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					The Sun


          1
            Guiding Questions

1. Does the Sun have a solid surface?
2. Since the Sun is so bright, how is it
   possible to see its dim outer
   atmosphere?
3. Where does the solar wind come from?
4. What are sunspots? Why do they appear
   dark?
5. What is the connection between
   sunspots and the Sun’s magnetic field?
6. What causes eruptions in the Sun’s
   atmosphere?                            2
Introduction
Table 13-1




               3
Photosphere
The photosphere is the lowest of three main layers
           in the Sun’s atmosphere
Fig. 13-1: The Photosphere
                             • The Sun’s atmosphere
                               has three main layers: the
                               photosphere, the
                               chromosphere, and the
                               corona
                             • Everything below the
                               solar atmosphere is
                               called the solar interior
                             • The visible surface of the
                               Sun, the photosphere, is
                               the lowest layer in the
                                                          4
                               solar atmosphere
Convection in the photosphere produces granules
         Fig. 13-3: Granules




                                            5
                           6
Fig. 13-4: Supergranules
  Chromosphere
   The chromosphere is characterized by spikes
                 of rising gas
                         Fig. 13-5: Chromosphere
• Above the
  photosphere is a
  layer of less dense
  but higher
  temperature gases
  called the
  chromosphere
• Spicules extend
  upward from the
  photosphere into the
  chromosphere along
  the boundaries of
  supergranules                                    7
                                  8
Fig. 13-6: The Solar Atmosphere
  Corona
The corona ejects mass into space to form the solar wind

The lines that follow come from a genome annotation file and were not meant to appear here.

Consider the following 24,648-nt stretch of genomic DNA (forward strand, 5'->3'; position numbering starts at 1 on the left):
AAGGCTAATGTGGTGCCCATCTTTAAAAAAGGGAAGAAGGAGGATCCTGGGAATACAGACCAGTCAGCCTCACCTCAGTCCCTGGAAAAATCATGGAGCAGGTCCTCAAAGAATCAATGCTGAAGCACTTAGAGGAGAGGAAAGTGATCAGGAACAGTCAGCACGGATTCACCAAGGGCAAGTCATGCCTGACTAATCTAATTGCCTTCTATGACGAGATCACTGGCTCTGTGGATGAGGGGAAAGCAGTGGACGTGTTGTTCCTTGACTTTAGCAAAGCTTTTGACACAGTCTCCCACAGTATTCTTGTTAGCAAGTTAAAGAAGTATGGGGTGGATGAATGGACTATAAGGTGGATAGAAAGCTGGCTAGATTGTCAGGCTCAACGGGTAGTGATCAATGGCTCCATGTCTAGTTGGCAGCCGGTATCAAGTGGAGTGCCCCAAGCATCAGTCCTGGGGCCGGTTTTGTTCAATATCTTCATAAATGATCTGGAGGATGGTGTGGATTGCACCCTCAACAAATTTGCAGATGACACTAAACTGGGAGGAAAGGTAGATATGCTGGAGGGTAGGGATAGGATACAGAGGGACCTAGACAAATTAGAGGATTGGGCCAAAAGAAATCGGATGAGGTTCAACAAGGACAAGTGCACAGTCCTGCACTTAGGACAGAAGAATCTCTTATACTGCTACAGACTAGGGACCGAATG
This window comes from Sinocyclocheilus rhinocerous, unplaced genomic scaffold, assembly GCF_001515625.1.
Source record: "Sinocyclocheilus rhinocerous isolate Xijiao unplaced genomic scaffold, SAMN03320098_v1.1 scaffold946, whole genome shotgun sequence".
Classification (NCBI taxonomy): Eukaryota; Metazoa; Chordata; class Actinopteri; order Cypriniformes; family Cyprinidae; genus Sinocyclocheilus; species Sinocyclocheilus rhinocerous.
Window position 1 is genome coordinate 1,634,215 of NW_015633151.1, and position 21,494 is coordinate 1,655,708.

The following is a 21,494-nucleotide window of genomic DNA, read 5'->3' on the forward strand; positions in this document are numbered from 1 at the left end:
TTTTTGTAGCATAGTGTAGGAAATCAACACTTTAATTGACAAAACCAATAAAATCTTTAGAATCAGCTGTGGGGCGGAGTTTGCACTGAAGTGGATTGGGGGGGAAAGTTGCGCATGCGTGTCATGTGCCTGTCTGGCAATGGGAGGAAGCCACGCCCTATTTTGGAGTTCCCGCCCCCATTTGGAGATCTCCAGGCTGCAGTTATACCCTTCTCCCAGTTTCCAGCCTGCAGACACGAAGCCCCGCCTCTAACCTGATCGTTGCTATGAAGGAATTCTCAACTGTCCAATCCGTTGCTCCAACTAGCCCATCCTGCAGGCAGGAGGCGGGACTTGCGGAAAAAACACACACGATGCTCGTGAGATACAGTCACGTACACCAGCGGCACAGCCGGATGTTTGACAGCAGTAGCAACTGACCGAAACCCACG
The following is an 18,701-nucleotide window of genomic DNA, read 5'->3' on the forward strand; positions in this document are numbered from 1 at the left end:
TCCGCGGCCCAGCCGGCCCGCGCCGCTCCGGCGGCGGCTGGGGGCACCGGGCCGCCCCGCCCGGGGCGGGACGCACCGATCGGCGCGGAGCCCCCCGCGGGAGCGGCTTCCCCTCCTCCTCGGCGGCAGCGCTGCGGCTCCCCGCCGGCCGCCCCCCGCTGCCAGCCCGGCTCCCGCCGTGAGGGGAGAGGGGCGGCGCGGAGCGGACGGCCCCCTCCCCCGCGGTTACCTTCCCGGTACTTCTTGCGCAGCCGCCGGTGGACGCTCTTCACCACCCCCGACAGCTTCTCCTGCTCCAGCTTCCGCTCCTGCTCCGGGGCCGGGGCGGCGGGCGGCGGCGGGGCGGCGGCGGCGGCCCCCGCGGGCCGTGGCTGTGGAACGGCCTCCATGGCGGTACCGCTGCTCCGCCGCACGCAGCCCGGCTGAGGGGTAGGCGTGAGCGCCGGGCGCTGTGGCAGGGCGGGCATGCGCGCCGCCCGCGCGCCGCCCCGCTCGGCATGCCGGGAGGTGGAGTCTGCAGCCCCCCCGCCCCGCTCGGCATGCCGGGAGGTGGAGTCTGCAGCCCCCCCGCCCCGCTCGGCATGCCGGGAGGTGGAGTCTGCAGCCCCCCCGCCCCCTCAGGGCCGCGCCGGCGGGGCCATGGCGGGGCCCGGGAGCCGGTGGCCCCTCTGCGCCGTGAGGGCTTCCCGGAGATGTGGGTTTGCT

Fig. 13-8: The Solar Corona




                                                     9
Activity in the corona includes coronal mass ejections and coronal holes
                    Fig. 13-9: The Ultraviolet Corona




                                                                   10
Sunspots
Sunspots are low-temperature regions in
           the photosphere
          Fig. 13-10: The Sunspots




                                          11
Fig. 13-11: The Sun’s
Rotation with Sunspots




                         12
Fig. 13-12: Sunspot Maximum and Minimum
                                          13
Sunspots are produced by a 22-year cycle
      in the Sun’s magnetic field
         Fig. 13-13: The Sunspot Cycle




                                           14
     Fig. 13-14: Variations in the Average Latitude of Sunspots
• The Sun’s surface features vary in an 11-year cycle
• This is related to a 22-year cycle in which the surface magnetic field
  increases, decreases, and then increases again with the opposite polarity
• The average number of sunspots increases and decreases in a regular cycle
  of approximately 11 years, with reversed magnetic polarities from one 11-
  year cycle to the next
• Two such cycles make up the 22-year solar cycle                        15
Sun’s Magnetic Fields




       Fig. 13-15: Mapping the Sun’s Magnetic Field

The magnetic-dynamo model suggests that many
features of the solar cycle are due to changes in
the Sun’s magnetic field
                                                      16
Fig. 13-16: Sunspots and Magnetic Fields
                                           17
Fig. 13-18: Rotation of the Solar Interior




                                             18
   Other Magnetic Activities
    The Sun’s magnetic field also produces other
               forms of solar activity

• Solar Flares: A solar
  flare is a brief
  eruption of hot,
  ionized gases from a
  sunspot group
• Coronal Mass
  Ejection: A coronal
  mass ejection is a
  much larger eruption
  that involves
  immense amounts of
  gas from the corona     Fig. 13-19: Magnetic Arches in the Corona
                                                                 19
Prominences, Filaments, Plages




        Fig. 13-20a: Prominences, etc - I.   20
Fig. 13-20b: Prominences, etc - II.   21
Fig. 13-21: Coronal Mass Ejection   22
Internal
Solar
Layers



           23
              Nuclear Fusion !

• At 15 million degrees Celsius in the center
  of the star, fusion ignites !
• 4 (1H) --> 4He + 2 e+ + 2 neutrinos +
  energy
   • Where does the energy come from ?
    • Mass of four 1H > Mass of one 4He
                           E = mc2


                                            24
               A Balancing Act

• Energy released from nuclear fusion
  counter-acts inward force of gravity.

Throughout its life, these
two forces determine the
stages of a star’s life.



                                          25
                    Key Words
•   22-year solar cycle • Fusion
•   chromosphere         • granule
•   conduction           • photosphere
•   Convection           • plasma
•   Convection zone
                         • Prominence
•   core
                         • Radiation zone
•   corona

                                            26

				
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posted:11/10/2011
language:English
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